This undated photo provided by the Philadelphia Police Department on Friday, Aug. 24, 2012 shows Rafael Jones. Police say they've charged the 23-year-old Jones with murder and robbery in the death of Officer Moses Walker Jr. (AP Photo/Philadelphia Police Department)
This undated photo provided by the Philadelphia Police Department on Friday, Aug. 24, 2012 shows Chancier McFarland. Police identified the 19-year-old McFarland as an accomplice in the murder and robbery of Officer Moses Walker Jr. McFarland is still at large, and police are urging the alleged teen accomplice to turn himself in. (AP Photo/Philadelphia Police Department) (AP Photo/Philadelphia Police Department)
FEATURED IN NEWS
- Attorney General Heads to Ferguson; Grand Jury Expected to Convene
- Children among Eight Held Hostage in Illinois Standoff; Officers Shot
- St. Louis Police Shoot to Stop Armed Man Threatening Officers
- New Orleans Police Chief Retires
- California Police Foil School Shooting Plot
- More Violence and Injured Officers in Ferguson
- Militias Complicate Texas Border Situation
PHILADELPHIA (AP) — Police charged a convicted felon Friday in the slaying of a Philadelphia police officer who was robbed and killed on his way home from work, and urged a suspected teenage accomplice to surrender.
Previous coverage on LawOfficer.com:
- Search Continues for Suspects in Death of Philadelphia Officer
- Search Continues for Philadelphia Officer’s Killer
Both men have prior arrest records, and the alleged shooter had served at least two years in prison on gun charges, court records show.
Rafael Jones, 23, was charged with murder, robbery, conspiracy and other counts in the slaying last weekend of veteran Officer Moses Walker Jr. Jones had been arrested earlier in the week on an alleged parole violation.
Police identified the other man seen on surveillance video, who is still being sought, as 19-year-old Chancier McFarland of North Philadelphia.
"I don't think you want our fugitive task force or our SWAT team to come and get you," Police Commissioner Charles Ramsey warned McFarland.
Walker, 40, had changed into street clothes after an overnight shift and was walking to a bus stop at about 6 a.m. Saturday when two men crossed the street and tried to rob him. Walker had time only to draw his gun before he was shot in the chest, stomach and arm, authorities said.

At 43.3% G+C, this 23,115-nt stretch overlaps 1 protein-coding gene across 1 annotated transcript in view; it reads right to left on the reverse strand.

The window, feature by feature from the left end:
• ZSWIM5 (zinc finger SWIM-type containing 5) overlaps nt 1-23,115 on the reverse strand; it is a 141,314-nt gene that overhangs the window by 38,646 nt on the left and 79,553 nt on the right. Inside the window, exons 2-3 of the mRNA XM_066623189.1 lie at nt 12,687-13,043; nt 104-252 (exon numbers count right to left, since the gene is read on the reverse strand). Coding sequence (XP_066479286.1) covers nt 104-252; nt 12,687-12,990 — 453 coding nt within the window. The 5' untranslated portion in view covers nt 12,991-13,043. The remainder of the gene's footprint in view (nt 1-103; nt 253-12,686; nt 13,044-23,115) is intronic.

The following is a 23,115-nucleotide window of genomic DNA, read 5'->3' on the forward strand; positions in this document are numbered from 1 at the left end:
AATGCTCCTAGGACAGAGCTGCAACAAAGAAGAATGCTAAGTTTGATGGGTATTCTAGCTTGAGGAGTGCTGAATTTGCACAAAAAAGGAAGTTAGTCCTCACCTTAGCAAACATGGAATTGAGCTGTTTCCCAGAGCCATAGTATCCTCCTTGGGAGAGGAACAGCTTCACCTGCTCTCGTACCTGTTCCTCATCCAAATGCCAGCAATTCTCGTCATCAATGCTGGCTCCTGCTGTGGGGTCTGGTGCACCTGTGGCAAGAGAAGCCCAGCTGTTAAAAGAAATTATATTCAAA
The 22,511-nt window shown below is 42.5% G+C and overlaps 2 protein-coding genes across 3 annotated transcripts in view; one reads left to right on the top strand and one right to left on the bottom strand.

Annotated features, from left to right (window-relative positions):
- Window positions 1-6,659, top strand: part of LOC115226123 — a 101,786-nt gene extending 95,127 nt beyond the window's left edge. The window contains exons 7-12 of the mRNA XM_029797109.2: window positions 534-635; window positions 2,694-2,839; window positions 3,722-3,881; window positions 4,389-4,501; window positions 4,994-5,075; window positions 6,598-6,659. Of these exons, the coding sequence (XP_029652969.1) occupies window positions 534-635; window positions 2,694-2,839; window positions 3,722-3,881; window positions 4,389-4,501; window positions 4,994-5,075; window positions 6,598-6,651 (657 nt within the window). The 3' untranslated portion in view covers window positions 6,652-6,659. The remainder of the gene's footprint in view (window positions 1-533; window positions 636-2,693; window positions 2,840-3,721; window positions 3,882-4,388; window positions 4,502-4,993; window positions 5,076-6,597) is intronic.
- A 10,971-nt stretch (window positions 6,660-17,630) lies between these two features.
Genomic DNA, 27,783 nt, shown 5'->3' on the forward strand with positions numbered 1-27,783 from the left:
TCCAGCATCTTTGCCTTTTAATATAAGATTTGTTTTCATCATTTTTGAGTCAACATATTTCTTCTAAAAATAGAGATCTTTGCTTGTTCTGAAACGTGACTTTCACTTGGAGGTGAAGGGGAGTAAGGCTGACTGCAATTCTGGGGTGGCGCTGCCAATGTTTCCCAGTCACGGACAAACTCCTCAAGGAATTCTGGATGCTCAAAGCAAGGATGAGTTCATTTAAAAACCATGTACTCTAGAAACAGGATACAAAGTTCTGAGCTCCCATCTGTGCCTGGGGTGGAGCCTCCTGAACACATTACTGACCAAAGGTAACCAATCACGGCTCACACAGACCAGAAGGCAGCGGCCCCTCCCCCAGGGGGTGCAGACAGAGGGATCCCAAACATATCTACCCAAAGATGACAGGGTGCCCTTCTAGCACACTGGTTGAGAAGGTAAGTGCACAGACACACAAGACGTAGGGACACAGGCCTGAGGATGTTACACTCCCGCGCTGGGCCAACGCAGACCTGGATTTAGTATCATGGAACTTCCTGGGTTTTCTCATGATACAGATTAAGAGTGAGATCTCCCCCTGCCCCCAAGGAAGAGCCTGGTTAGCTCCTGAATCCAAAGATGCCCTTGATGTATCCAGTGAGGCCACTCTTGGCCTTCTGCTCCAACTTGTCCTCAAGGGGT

The robbery attempt mirrored several other armed holdups in the area in the last few months, police said.
Funeral services are set for Monday for Walker, who was not married and had no children. News reports have described him as a devoted member of his church. He had spent 19 years in the police department, nearly all of them in the North Philadelphia neighborhood where he was killed.
Ramsey described Walker's relatives, including his mother and a nephew, as "elated" by news of Jones' arrest. He is also survived by five siblings.
"They also know we have one more person to bring into custody, so we are not finished yet," Ramsey said. "At least there is some measure of relief."
Jones served at least two years in prison on 2007 gun charges. Robbery and bodily injury charges that were initially filed in the case were later withdrawn. It was not immediately clear if he has a lawyer in the murder case. He had previously been represented by the Philadelphia public defender's office, which does not comment on clients.
Ramsey called Jones "a violent thug" and said he hopes the court system puts him away this time "for the rest of his miserable life."
Defense lawyer Jeff Muldawer, who was court-appointed to represent McFarland on misdemeanor drug charges filed in April, said his client's first name is Chancies, not Chancier. That case is set for trial on Sept. 7. McFarland had posted $8,000 bail.
"I felt the earlier case was a winnable case," Muldawer said Friday.
McFarland had also spent time in juvenile detention, court records show.
The city, the police union and others had posted a reward of more than $100,000 as police searched for Walker's killers. Ramsey called the reward helpful to investigators, but said it was not the only reason people came forward with information.